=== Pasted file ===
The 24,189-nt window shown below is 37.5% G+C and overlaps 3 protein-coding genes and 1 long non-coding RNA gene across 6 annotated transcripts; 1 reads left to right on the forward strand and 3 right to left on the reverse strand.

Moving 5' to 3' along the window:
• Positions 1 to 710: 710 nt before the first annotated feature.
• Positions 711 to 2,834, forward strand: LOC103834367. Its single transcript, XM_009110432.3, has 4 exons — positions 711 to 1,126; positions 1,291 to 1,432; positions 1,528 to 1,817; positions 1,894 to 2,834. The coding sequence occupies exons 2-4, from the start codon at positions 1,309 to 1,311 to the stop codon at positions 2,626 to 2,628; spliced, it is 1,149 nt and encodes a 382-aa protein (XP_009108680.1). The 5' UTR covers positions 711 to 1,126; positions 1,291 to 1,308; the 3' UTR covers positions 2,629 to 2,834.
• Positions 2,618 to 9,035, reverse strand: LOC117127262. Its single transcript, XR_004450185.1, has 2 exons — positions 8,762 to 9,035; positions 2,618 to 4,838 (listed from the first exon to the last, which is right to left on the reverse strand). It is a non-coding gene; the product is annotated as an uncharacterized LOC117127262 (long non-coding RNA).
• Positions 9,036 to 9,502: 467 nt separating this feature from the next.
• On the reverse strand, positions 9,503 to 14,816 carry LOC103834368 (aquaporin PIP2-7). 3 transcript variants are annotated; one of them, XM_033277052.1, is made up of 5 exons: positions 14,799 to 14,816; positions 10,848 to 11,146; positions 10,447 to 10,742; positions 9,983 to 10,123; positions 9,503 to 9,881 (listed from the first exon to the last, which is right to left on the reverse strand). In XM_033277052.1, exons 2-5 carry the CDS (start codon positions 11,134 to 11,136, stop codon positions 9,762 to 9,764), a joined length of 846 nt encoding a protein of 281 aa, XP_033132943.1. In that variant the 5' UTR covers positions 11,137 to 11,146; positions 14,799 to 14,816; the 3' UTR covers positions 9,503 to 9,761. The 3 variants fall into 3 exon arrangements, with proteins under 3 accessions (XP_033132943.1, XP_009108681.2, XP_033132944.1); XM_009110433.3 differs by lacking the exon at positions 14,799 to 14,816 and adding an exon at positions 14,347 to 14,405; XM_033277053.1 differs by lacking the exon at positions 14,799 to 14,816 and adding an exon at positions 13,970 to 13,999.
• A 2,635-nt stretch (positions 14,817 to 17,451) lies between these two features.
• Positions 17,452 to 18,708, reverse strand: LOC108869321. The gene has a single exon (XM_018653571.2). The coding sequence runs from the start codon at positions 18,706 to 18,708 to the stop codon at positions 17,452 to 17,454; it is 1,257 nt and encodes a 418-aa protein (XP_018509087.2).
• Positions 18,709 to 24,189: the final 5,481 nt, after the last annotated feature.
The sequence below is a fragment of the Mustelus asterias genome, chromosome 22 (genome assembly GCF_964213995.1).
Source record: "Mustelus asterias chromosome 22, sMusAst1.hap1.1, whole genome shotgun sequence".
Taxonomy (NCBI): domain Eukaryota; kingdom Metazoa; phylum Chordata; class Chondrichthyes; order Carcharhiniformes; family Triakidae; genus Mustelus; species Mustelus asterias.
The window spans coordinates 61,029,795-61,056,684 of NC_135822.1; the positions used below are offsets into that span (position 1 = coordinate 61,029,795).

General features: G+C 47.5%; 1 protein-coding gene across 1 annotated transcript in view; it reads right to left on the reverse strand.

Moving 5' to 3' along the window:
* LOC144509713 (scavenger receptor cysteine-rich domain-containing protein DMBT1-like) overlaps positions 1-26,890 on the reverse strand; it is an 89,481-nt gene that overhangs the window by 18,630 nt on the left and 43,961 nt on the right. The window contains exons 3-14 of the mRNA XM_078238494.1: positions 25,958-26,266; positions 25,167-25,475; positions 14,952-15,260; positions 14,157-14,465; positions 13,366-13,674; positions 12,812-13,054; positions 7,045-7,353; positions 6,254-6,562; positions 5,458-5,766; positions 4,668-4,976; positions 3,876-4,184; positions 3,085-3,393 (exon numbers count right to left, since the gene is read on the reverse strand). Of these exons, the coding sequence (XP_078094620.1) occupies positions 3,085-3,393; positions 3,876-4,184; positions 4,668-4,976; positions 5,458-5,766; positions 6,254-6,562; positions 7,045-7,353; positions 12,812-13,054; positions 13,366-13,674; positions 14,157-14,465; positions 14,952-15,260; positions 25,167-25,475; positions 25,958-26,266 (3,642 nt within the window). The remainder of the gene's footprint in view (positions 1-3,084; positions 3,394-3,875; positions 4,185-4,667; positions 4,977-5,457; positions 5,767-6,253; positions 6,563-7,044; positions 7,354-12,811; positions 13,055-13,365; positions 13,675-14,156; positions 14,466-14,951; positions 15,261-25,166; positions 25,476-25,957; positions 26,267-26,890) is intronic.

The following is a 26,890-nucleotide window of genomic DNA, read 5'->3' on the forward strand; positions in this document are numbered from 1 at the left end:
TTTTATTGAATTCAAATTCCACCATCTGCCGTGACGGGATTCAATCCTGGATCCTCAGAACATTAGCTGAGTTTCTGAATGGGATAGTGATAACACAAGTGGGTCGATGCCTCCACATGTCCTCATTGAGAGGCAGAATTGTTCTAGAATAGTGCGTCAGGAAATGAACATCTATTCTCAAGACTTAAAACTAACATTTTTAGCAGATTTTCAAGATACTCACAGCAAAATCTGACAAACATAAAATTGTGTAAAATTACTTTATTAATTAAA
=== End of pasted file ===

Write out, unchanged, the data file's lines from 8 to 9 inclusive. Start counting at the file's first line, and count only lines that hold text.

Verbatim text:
• A 2,635-nt stretch (positions 14,817 to 17,451) lies between these two features.
• Positions 17,452 to 18,708, reverse strand: LOC108869321. The gene has a single exon (XM_018653571.2). The coding sequence runs from the start codon at positions 18,706 to 18,708 to the stop codon at positions 17,452 to 17,454; it is 1,257 nt and encodes a 418-aa protein (XP_018509087.2).